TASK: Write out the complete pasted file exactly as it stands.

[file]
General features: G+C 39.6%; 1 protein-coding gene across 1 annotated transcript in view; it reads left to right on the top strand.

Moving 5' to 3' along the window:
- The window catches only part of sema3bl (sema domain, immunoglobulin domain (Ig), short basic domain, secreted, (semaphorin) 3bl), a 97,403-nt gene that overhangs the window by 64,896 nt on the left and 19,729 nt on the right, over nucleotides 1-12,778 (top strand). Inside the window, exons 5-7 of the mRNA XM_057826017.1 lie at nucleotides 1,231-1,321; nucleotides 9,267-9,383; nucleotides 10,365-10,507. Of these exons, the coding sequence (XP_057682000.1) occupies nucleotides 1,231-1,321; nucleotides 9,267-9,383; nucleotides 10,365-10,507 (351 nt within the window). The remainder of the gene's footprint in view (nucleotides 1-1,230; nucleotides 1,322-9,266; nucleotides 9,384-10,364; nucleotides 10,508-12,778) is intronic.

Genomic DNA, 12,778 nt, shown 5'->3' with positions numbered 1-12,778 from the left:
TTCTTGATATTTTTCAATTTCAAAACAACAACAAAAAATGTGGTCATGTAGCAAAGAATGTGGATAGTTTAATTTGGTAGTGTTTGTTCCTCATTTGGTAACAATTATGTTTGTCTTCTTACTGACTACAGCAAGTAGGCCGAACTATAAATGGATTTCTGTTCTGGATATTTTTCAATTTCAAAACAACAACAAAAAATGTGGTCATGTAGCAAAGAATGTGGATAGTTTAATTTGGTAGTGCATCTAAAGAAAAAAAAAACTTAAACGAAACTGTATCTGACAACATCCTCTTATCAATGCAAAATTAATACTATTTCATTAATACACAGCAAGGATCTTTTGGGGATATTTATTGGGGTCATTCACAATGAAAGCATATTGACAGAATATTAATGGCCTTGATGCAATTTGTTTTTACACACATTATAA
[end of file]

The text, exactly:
General features: G+C 39.6%; 1 protein-coding gene across 1 annotated transcript in view; it reads left to right on the top strand.

Moving 5' to 3' along the window:
- The window catches only part of sema3bl (sema domain, immunoglobulin domain (Ig), short basic domain, secreted, (semaphorin) 3bl), a 97,403-nt gene that overhangs the window by 64,896 nt on the left and 19,729 nt on the right, over nucleotides 1-12,778 (top strand). Inside the window, exons 5-7 of the mRNA XM_057826017.1 lie at nucleotides 1,231-1,321; nucleotides 9,267-9,383; nucleotides 10,365-10,507. Of these exons, the coding sequence (XP_057682000.1) occupies nucleotides 1,231-1,321; nucleotides 9,267-9,383; nucleotides 10,365-10,507 (351 nt within the window). The remainder of the gene's footprint in view (nucleotides 1-1,230; nucleotides 1,322-9,266; nucleotides 9,384-10,364; nucleotides 10,508-12,778) is intronic.

Genomic DNA, 12,778 nt, shown 5'->3' with positions numbered 1-12,778 from the left:
TTCTTGATATTTTTCAATTTCAAAACAACAACAAAAAATGTGGTCATGTAGCAAAGAATGTGGATAGTTTAATTTGGTAGTGTTTGTTCCTCATTTGGTAACAATTATGTTTGTCTTCTTACTGACTACAGCAAGTAGGCCGAACTATAAATGGATTTCTGTTCTGGATATTTTTCAATTTCAAAACAACAACAAAAAATGTGGTCATGTAGCAAAGAATGTGGATAGTTTAATTTGGTAGTGCATCTAAAGAAAAAAAAAACTTAAACGAAACTGTATCTGACAACATCCTCTTATCAATGCAAAATTAATACTATTTCATTAATACACAGCAAGGATCTTTTGGGGATATTTATTGGGGTCATTCACAATGAAAGCATATTGACAGAATATTAATGGCCTTGATGCAATTTGTTTTTACACACATTATAA